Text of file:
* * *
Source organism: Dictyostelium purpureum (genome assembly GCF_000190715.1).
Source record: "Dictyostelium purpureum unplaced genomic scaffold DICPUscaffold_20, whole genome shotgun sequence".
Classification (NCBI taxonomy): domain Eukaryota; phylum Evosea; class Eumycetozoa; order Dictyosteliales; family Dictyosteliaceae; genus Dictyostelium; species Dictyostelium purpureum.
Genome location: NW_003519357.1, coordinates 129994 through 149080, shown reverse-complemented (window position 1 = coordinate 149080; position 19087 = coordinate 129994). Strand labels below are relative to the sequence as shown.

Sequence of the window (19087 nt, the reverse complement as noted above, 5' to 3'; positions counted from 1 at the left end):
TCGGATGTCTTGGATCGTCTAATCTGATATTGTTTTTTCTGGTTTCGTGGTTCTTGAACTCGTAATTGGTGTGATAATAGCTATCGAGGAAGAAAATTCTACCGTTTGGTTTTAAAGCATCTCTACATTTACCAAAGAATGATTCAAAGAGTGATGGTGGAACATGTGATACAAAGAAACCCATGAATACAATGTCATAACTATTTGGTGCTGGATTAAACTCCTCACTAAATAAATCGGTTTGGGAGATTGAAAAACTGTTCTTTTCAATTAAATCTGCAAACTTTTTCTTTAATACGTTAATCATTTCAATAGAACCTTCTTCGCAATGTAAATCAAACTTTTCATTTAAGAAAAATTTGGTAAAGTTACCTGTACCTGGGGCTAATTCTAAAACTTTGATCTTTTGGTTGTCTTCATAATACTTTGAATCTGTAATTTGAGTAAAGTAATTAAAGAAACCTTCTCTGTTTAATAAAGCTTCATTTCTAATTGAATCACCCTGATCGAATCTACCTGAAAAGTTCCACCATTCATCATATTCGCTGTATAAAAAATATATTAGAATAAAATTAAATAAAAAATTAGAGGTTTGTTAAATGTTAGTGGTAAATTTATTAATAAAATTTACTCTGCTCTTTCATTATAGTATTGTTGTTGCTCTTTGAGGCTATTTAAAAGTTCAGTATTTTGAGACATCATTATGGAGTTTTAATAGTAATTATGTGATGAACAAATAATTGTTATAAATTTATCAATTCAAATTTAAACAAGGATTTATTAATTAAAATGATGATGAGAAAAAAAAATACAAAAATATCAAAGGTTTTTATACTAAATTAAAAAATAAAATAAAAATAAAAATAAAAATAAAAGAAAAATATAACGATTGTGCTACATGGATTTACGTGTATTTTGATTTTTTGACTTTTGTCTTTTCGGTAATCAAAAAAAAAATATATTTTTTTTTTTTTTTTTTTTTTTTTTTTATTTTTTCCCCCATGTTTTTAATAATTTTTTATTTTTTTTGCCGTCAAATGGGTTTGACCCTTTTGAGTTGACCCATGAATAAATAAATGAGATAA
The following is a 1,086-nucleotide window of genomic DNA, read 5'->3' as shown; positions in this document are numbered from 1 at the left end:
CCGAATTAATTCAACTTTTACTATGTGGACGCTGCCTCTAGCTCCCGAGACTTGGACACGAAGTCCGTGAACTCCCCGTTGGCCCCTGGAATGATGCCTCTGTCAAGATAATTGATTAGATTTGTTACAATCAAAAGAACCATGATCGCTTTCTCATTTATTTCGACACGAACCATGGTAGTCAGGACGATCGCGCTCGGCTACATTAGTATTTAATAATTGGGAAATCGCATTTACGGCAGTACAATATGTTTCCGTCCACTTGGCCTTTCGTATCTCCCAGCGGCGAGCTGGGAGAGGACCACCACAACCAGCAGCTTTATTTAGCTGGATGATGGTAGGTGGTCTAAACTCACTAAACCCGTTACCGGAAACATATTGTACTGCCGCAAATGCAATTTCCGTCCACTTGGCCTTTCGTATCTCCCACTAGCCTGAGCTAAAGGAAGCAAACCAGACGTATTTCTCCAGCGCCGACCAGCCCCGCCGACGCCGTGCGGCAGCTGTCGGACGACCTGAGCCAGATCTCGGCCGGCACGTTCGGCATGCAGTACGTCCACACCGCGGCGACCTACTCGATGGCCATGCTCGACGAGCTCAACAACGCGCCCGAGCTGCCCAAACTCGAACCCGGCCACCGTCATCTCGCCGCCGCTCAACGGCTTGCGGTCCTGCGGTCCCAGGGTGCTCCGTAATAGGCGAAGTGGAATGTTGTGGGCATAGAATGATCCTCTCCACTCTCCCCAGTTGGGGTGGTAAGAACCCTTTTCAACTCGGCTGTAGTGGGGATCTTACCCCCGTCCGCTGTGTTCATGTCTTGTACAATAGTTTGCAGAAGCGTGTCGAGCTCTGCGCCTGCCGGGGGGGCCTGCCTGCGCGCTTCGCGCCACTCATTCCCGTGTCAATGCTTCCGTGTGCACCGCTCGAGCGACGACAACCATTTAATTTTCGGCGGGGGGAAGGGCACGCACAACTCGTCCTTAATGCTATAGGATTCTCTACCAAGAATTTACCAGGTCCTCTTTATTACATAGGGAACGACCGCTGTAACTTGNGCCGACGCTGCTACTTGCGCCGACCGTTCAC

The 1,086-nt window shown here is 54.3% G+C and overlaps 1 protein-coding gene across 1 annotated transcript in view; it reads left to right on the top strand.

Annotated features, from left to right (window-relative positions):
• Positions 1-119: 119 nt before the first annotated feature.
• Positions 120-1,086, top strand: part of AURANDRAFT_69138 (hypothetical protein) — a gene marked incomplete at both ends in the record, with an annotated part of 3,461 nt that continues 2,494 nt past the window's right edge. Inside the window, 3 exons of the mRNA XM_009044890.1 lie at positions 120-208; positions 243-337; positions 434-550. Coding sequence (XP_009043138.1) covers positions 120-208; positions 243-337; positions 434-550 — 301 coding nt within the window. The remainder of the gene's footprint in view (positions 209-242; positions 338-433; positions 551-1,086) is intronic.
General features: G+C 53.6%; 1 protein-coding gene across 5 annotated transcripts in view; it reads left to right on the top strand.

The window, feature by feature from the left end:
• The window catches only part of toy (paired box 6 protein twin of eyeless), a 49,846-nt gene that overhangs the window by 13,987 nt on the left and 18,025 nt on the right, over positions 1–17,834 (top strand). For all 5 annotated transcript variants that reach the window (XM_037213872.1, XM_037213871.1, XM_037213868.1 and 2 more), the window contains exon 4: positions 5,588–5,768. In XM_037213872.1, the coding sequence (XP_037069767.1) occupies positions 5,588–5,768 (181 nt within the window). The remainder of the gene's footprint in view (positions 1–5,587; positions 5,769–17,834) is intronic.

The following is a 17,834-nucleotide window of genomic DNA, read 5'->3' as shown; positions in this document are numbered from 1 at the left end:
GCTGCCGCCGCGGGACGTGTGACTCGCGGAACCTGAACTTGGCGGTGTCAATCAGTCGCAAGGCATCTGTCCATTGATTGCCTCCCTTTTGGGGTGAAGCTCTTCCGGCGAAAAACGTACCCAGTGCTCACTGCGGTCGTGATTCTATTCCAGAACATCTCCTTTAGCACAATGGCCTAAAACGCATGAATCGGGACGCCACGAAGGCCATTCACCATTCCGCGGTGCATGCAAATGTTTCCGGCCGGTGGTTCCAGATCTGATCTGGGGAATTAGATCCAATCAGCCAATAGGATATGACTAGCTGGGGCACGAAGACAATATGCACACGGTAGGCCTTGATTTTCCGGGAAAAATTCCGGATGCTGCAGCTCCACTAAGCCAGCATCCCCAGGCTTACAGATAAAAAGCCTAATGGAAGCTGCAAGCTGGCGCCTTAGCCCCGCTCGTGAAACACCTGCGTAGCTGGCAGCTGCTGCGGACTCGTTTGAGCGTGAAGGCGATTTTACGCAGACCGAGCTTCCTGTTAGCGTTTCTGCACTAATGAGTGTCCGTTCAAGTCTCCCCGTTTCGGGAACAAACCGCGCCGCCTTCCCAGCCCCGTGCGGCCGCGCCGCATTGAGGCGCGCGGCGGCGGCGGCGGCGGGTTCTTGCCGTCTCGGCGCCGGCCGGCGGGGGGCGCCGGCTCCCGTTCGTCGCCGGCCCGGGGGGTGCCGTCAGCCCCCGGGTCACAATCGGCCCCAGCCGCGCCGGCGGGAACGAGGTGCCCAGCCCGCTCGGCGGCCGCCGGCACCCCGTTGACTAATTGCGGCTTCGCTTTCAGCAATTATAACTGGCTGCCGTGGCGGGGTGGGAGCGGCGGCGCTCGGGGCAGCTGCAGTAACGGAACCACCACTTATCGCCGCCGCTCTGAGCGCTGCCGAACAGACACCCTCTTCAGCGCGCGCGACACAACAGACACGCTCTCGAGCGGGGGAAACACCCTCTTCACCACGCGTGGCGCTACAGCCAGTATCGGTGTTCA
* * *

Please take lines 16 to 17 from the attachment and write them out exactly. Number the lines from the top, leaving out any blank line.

The following is a 17,834-nucleotide window of genomic DNA, read 5'->3' as shown; positions in this document are numbered from 1 at the left end:
GCTGCCGCCGCGGGACGTGTGACTCGCGGAACCTGAACTTGGCGGTGTCAATCAGTCGCAAGGCATCTGTCCATTGATTGCCTCCCTTTTGGGGTGAAGCTCTTCCGGCGAAAAACGTACCCAGTGCTCACTGCGGTCGTGATTCTATTCCAGAACATCTCCTTTAGCACAATGGCCTAAAACGCATGAATCGGGACGCCACGAAGGCCATTCACCATTCCGCGGTGCATGCAAATGTTTCCGGCCGGTGGTTCCAGATCTGATCTGGGGAATTAGATCCAATCAGCCAATAGGATATGACTAGCTGGGGCACGAAGACAATATGCACACGGTAGGCCTTGATTTTCCGGGAAAAATTCCGGATGCTGCAGCTCCACTAAGCCAGCATCCCCAGGCTTACAGATAAAAAGCCTAATGGAAGCTGCAAGCTGGCGCCTTAGCCCCGCTCGTGAAACACCTGCGTAGCTGGCAGCTGCTGCGGACTCGTTTGAGCGTGAAGGCGATTTTACGCAGACCGAGCTTCCTGTTAGCGTTTCTGCACTAATGAGTGTCCGTTCAAGTCTCCCCGTTTCGGGAACAAACCGCGCCGCCTTCCCAGCCCCGTGCGGCCGCGCCGCATTGAGGCGCGCGGCGGCGGCGGCGGCGGGTTCTTGCCGTCTCGGCGCCGGCCGGCGGGGGGCGCCGGCTCCCGTTCGTCGCCGGCCCGGGGGGTGCCGTCAGCCCCCGGGTCACAATCGGCCCCAGCCGCGCCGGCGGGAACGAGGTGCCCAGCCCGCTCGGCGGCCGCCGGCACCCCGTTGACTAATTGCGGCTTCGCTTTCAGCAATTATAACTGGCTGCCGTGGCGGGGTGGGAGCGGCGGCGCTCGGGGCAGCTGCAGTAACGGAACCACCACTTATCGCCGCCGCTCTGAGCGCTGCCGAACAGACACCCTCTTCAGCGCGCGCGACACAACAGACACGCTCTCGAGCGGGGGAAACACCCTCTTCACCACGCGTGGCGCTACAGCCAGTATCGGTGTTCA